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Tragic film set accidents: How safe are our actors?

By Kirsten Kanja | Nov 13th 2021 | 2 min read

Video camera [Courtesy]

Blockbuster movies, especially action films are characterised by gun-toting, trigger-happy stars. Some are playing the roles ‘good guys’, and as audiences, we celebrate as they shoot the ‘bad guys’ to save the day.

However, it takes just a split second for everything to go horribly wrong on the set of our favourite movies and productions.

When American actor and film producer Alec Baldwin accidentally shot and killed cinematographer Halyna Hutchins using a prop gun on a movie set on October 22, it was a shocking moment for the film industry.

Following the accident, there were concerns about the standards of safety on the set that day, and in general on movie sets.

But this was not the first time something tragic had happened on a film set.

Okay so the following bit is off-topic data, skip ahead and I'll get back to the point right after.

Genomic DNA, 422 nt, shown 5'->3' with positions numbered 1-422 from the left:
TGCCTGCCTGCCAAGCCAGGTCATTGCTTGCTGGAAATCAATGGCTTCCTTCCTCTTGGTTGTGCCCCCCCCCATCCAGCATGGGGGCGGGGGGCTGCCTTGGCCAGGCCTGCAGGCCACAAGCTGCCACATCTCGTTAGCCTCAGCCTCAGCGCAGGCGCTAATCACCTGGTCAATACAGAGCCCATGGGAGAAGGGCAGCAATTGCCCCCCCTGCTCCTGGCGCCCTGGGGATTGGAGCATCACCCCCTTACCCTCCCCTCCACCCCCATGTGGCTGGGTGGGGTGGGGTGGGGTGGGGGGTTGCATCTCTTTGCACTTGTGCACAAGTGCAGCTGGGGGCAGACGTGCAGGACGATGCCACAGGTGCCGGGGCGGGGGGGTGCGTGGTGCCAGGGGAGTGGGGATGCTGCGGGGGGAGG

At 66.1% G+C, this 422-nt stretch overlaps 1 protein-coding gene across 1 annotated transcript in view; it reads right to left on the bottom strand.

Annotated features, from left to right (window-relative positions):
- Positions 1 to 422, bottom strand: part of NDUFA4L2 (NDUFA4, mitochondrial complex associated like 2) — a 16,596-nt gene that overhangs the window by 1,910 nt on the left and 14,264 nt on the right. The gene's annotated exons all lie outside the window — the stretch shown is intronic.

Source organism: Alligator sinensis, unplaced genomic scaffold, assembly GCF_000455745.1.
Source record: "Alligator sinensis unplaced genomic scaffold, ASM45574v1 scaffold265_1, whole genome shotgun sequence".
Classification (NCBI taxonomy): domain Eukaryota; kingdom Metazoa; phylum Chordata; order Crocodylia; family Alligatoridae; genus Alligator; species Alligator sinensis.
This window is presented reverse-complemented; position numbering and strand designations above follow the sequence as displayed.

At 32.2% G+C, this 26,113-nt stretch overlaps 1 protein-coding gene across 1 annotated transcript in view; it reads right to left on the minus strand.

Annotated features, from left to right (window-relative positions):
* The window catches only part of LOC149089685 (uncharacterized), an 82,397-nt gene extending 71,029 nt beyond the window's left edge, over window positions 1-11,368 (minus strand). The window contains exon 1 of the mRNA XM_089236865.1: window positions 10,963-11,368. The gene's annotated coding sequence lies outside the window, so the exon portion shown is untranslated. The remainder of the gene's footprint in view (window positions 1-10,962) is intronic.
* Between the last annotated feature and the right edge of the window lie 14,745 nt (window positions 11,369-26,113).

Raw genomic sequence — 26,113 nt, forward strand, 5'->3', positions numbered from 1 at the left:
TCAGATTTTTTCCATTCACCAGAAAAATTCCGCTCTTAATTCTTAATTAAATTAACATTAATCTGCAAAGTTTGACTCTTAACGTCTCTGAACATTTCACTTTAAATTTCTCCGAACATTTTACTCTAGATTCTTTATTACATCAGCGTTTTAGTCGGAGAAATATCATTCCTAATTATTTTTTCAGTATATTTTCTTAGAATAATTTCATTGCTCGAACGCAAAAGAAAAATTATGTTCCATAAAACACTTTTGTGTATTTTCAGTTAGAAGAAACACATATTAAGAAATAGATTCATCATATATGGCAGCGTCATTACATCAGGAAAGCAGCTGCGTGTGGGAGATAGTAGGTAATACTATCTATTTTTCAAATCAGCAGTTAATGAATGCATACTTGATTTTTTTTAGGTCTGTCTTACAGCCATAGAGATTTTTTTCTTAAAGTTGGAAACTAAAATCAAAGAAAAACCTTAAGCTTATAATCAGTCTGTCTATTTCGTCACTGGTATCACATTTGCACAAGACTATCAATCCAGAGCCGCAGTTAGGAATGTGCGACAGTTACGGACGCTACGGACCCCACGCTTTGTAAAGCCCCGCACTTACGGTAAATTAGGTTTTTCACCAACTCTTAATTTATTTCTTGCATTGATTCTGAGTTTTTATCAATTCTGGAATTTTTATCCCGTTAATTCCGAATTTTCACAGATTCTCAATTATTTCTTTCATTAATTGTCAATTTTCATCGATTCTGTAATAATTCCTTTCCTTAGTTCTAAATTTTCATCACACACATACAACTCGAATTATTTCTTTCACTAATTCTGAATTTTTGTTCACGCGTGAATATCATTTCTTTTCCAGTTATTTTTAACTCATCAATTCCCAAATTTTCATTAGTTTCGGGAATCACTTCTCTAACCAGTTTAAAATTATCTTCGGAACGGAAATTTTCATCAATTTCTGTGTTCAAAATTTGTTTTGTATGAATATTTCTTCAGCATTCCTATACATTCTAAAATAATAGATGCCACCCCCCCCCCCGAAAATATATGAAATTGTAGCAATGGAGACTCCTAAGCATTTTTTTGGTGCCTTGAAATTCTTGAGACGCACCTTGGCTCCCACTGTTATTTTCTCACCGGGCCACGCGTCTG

“Accidents on movie and television sets, like stuntmen being injured during action sequences or actors getting killed when props malfunction, have occurred with some regularity over the last several decades. There have been at least 194 serious television- and film-set accidents in the United States from 1990 to 2014, and at least 43 deaths,” the New York Times reported last month.

Brandon Lee, the son of superstar actor Bruce Lee met his tragic death in 1993 on the set of movie The Crow. The 28-year-old was killed when a co-star fired a prop gun that was intended to fire blank cartridges.

And John-Erik Hexum, an actor and model died aged 26 years after accidentally shooting himself in the head while on the set of the television series “Cover Up” in 1984.

“Hexum started joking around on the set of a television show after being frustrated by delays in filming. He loaded a revolver with a blank, spun the chamber, put the gun to his temple and fired. Unlike Lee, he was not killed by a projectile, but rather the force of the blast which was strong enough to fracture his skull,” BBC reported.

An armourer told BBC that there are some on-set rules that if followed, would prevent such accidents that have occurred after the use of blanks and props.

“You never point a gun, even if it is not a firing gun, at anyone. I’m at a loss how this could have happened and how it could have done that much damage,” on-set weapon specialist Mike Tristano said. 

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